It’s the last day of August, and frankly I’m clinging to the hope that this pretty miserable summer will give us at least a few warm days this September before it’s done. So I really don’t want to be thinking about the cold dark days of winter which may be just a couple of months away.
But actually my working days at the moment are spent thinking about nothing else. For many older people, the onset of winter is not a good time, especially if your home is cold and poorly insulated or you cannot afford ever increasing fuel bills.
Over the last ten years, there have been around 26,700 additional deaths each winter, when compared to the other months of the year (ONS). The vast majority of these ‘excess winter deaths’ – more than ninety per cent – are among older people. There is also an associated increase in GP visits, hospital admissions and social care calls due to cold weather. This useful website gives a picture of the situation across England.
This ‘phenomenon’ (as the scientists call it – I prefer the term ‘disgrace’) has been well studied. We know, for example, that the primary risk factor is exposure to cold. And we know that 40 per cent of deaths are due to cardiovascular problems – heart attacks and strokes – and another 30 per cent to respiratory issues. Hypothermia is relatively rare, and influenza is generally only a significant factor when there is an epidemic.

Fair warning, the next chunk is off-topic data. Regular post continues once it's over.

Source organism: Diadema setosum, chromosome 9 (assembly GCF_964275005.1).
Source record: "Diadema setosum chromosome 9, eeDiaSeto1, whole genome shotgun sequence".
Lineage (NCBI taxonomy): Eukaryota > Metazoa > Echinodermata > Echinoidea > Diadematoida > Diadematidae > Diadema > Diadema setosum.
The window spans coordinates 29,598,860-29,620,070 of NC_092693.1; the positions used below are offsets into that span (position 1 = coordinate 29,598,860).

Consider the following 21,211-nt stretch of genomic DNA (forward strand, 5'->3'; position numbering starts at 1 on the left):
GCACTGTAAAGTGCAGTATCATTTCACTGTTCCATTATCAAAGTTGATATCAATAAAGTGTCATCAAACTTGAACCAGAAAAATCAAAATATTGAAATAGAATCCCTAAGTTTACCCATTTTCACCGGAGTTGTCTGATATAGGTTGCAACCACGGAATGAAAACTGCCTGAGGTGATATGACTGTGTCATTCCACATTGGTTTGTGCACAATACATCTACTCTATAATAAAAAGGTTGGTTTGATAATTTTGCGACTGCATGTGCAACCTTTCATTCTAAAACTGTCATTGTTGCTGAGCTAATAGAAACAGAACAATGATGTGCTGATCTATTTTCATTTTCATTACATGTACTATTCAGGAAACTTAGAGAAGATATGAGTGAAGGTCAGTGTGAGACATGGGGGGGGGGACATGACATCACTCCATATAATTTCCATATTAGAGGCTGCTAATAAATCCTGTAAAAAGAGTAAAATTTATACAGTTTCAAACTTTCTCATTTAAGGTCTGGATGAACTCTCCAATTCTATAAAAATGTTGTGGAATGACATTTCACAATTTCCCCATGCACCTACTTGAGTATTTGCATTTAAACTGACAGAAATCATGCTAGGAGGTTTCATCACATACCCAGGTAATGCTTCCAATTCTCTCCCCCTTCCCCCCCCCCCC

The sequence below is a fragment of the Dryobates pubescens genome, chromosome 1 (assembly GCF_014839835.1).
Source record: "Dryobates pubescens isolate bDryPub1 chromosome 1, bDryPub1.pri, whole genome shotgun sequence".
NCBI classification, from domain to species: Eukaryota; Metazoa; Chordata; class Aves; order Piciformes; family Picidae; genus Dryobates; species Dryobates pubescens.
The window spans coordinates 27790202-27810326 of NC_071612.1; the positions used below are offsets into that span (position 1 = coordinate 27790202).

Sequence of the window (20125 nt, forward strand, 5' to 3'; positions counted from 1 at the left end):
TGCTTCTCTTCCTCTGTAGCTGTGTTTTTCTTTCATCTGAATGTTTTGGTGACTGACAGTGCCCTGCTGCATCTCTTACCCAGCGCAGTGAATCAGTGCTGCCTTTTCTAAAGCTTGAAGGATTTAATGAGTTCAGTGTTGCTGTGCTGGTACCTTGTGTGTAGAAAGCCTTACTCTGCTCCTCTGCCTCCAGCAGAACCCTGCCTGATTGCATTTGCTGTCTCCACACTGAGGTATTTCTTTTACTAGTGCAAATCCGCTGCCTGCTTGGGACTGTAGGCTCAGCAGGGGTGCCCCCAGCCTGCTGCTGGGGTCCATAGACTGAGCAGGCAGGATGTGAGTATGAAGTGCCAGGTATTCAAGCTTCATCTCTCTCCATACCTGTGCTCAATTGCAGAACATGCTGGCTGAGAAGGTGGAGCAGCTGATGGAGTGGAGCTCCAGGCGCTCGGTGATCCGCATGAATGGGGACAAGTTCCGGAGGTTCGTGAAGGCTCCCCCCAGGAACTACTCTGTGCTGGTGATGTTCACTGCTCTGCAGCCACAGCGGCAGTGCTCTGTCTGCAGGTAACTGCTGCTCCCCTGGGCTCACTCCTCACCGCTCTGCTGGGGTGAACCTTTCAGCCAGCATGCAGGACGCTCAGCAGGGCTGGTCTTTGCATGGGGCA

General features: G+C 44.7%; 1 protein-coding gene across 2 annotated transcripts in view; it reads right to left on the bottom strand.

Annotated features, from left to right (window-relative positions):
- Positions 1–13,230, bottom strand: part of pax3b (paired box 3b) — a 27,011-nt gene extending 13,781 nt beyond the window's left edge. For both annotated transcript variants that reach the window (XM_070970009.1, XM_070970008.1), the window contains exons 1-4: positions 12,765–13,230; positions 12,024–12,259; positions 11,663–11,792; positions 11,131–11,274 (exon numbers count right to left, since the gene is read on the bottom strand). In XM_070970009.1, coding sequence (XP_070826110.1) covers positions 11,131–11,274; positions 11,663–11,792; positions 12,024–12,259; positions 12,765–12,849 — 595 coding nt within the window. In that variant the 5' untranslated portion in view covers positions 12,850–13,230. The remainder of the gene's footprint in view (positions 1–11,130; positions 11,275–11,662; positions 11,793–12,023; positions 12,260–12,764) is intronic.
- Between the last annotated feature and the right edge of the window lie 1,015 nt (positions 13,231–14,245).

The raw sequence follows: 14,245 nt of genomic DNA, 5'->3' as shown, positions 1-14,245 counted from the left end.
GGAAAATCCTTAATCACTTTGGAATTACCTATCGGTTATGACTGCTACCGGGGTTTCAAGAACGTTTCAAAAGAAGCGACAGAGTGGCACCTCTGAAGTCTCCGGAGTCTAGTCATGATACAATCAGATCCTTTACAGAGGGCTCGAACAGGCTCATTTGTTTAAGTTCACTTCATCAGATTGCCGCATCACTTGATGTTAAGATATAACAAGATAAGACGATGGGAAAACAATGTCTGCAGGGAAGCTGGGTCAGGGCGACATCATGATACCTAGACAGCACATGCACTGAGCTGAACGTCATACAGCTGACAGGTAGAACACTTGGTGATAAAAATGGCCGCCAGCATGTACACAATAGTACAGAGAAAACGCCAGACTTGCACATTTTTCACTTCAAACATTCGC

We also know that many much colder countries have lower rates of excess winter deaths. Why? Because in countries like Sweden and Germany, people generally live in houses which are warm and well insulated, and people understand the importance of keeping warm. We in Britain, with our relatively temperate-but-unpredictable-and-still-often-quite-cold climate, have a housing stock which is notoriously energy inefficient (so a lot of heat just goes straight out through draughty windows and uninsulated lofts) and cultural norms (particularly among those brought up pre-1960s) which value fresh air and open windows.
What can we do? As part of our Spread the Warmth campaign this winter, Age UK will be letting older people know why and how they should protect their own health by keeping warm. We’ll be handing out recipe books with top tips, advice booklets and free room thermometers.
We’ll also be calling on local and national government to take steps to end this disgrace. They need to recognise that this is a massive public health issue for our nation, and invest in home insulation so that everyone can keep warm in winter.
We’re starting now, with a call to the Department of Health to repeat the successful Warm Homes, Healthy People funding they provided last year. This (relatively modest) programme provided funding for local projects to help vulnerable people keep warm through the winter. It included really simple ideas like providing emergency heaters to older people, carrying out home energy checks or even providing hot water bottles. These small things made a huge difference when the weather got cold.
We’re hoping for an announcement on this funding very soon, but in the mean time you can add your voice to our call here: